The Encyclopaedia of Plymouth History

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Updated:  26 February 2013 

The Odeon group had apparently purchased some land in Union Street ready for a new cinema.  The outbreak of the Second World War put a stop to this plan but evidently not to Oscar Deutsch's intentions.

The story goes that Mr Deutsch invited Mr Prance of the Regent Cinema to lunch with him at Exeter and announced his plans for a new major cinema that would put the Regent out of business.  Unless, that is, the owners sold it to him.  This they subsequently did and thus it was that on Monday June 17th 1940 the old Regent Cinema reopened as the Odeon Cinema.

Mr Deutsch himself was at the opening when the film "Contraband" was shown.

The Odeon was forced to close during the height of the Blitz but reopened on Monday May 5th 1941 when "Men Against the Sky" was shown from Midday until 8pm only.

The Odeon Cinema, Plymouth, formerly the Regent Cinema
The Odeon Cinema, Plymouth.
  Western Morning News Company Ltd.
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During the Second World War the Cinema was used by Field-Marshall Montgomery for a briefing session with his officers prior to the D-Day landings.

Major Glenn Miller and the American Band of the Allied Expeditionary Force (AEF) performed a concert at the Odeon Cinema, Plymouth, on Monday August 28th 1944.  Queues started forming at just after 9pm for the concert at 10.15pm and the police and military police formed cordons to control the crowd.  This was largely because it was announced that Bing Crosby hoped to appear on stage but he was detained elsewhere making recordings.  Only military and naval personnel were admitted to the concert, anyway, and admirals and ratings, generals and privates, sat together to listen to the 52-piece orchestra.  The vocalist was Sergeant Johnny Desmond and the Crew Chiefs were also on stage.  For two of the numbers the drummer, Sergeant Ray McKinley, took over the baton.  Earlier in the day Major Miller was given a hurried tour of the places of interest in the City and was entertained aboard a |British naval vessel prior to the concert.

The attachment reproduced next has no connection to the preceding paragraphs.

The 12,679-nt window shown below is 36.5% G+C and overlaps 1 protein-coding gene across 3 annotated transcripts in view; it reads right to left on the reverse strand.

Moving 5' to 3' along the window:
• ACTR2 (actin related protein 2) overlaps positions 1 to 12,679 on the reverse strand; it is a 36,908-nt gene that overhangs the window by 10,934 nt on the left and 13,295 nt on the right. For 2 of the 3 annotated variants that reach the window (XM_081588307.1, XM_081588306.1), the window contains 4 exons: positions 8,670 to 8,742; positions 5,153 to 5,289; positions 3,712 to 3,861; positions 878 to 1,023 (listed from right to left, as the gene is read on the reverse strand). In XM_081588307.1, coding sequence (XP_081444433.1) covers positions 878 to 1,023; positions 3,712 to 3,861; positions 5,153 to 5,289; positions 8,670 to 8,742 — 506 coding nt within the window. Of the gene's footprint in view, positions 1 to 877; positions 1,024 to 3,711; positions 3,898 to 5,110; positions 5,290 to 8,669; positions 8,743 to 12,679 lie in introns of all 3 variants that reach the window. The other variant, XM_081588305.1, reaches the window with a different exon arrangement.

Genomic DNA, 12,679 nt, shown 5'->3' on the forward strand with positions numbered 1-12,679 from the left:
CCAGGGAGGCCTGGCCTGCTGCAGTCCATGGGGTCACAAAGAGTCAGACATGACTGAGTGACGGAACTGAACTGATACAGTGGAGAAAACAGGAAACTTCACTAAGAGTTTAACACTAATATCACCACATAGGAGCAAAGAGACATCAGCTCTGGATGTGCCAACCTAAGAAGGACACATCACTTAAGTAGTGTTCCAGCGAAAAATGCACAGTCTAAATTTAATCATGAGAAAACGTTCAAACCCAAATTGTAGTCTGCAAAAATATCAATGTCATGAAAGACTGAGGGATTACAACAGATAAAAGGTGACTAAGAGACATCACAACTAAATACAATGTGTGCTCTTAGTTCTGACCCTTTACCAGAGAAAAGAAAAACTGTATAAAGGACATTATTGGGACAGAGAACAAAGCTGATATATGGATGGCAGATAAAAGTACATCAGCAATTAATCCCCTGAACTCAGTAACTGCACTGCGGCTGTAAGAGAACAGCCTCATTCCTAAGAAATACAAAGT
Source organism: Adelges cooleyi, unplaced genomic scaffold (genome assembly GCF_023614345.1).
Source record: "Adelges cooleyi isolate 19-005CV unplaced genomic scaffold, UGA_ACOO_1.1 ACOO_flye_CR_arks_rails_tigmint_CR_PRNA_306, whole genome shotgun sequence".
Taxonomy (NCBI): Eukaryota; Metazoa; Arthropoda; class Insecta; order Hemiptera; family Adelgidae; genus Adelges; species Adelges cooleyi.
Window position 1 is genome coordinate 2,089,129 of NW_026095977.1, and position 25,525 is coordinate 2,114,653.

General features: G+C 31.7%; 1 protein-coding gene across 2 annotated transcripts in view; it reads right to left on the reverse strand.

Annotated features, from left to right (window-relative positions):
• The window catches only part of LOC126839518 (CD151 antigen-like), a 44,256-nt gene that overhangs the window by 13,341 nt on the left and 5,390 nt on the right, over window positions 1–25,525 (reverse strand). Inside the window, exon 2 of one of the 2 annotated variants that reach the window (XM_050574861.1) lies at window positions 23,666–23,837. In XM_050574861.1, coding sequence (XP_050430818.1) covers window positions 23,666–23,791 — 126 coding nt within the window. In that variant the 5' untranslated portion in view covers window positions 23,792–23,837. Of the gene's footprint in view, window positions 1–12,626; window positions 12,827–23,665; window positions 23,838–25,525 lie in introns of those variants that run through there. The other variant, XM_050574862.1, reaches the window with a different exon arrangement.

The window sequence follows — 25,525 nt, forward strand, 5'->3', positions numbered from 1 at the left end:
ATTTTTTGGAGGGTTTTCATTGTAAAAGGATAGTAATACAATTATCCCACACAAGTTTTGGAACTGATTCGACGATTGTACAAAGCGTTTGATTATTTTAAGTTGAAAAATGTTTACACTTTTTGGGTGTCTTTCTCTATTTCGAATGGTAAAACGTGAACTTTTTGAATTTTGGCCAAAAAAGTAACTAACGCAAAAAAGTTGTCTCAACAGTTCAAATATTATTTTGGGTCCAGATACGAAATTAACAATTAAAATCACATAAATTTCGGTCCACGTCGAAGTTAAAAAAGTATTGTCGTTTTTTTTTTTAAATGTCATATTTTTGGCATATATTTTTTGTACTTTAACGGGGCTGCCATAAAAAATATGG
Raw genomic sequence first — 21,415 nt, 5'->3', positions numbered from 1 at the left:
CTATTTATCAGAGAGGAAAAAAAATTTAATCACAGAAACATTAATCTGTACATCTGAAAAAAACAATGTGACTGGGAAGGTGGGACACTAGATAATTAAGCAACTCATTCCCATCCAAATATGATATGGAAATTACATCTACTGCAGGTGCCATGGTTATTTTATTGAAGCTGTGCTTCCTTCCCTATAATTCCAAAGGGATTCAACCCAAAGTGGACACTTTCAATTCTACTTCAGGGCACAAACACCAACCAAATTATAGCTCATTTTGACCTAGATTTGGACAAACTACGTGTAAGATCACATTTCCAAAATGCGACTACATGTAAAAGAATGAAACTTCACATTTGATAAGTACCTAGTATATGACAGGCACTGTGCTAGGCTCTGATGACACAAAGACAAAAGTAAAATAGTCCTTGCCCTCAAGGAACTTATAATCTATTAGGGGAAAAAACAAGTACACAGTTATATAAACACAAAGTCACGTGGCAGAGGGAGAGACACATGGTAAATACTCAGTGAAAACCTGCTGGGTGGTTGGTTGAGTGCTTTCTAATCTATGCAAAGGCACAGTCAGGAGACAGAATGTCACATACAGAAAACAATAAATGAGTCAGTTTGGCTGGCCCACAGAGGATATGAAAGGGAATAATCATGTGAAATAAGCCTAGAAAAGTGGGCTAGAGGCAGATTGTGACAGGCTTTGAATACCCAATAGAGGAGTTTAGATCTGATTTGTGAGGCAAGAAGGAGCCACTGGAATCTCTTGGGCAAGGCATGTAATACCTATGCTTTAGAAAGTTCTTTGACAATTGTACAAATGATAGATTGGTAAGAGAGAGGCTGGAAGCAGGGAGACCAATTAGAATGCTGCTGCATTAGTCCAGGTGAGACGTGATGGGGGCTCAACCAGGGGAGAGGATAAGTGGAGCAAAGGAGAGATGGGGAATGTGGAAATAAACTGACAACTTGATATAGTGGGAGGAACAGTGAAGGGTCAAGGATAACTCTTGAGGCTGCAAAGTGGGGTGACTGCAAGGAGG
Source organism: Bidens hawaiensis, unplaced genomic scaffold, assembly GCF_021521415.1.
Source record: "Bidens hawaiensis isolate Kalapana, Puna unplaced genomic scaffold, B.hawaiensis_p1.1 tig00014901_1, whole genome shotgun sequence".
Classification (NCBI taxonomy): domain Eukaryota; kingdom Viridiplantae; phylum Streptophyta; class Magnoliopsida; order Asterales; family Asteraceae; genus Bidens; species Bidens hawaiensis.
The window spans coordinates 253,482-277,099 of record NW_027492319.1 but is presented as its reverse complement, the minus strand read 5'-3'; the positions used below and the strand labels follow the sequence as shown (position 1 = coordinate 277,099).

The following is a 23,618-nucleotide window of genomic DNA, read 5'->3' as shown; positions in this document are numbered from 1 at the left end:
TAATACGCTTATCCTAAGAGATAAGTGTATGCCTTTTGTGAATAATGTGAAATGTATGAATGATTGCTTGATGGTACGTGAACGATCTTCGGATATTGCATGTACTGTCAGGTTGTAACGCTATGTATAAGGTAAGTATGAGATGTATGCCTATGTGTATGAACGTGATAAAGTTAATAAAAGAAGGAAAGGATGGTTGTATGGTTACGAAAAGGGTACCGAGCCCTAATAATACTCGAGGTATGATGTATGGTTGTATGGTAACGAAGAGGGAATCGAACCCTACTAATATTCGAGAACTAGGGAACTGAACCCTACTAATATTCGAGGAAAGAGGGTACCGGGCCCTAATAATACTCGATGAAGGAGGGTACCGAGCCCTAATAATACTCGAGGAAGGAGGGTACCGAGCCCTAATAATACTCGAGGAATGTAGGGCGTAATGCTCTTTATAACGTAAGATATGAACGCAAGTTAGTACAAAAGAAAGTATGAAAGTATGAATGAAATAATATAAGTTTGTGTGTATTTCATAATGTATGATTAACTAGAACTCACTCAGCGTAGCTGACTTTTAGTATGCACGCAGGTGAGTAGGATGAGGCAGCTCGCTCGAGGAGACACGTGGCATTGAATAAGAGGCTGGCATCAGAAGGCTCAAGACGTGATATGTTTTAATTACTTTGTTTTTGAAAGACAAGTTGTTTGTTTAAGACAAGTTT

Being a relatively new building the Odeon survived the Second World War but as the new city centre developed became something of a sore thumb, lying at an angle in what used to be Frankfort Street but was now New George Street.  It not only looked out of place but was unviable given that the Drake was also under Odeon control.

Boys and girls between the ages of 7 and 14 were to be admitted to special cinema shows on Saturday mornings for a maximum admission price of 6d.  This proposal was adopted by the Plymouth City Council on Monday June 3rd 1946.  Only the Gaumont Palace, Odeon Cinema and Royal Cinema were involved.

The Odeon Cinema closed on September 8th 1962 it closed to be replaced with the New Odeon Cinema in the former Gaumont Palace building in Union Street.

During June and July 1963 the Odeon was demolished and a Littlewood's department store was built on the site.


  Brian Moseley, Plymouth, UK

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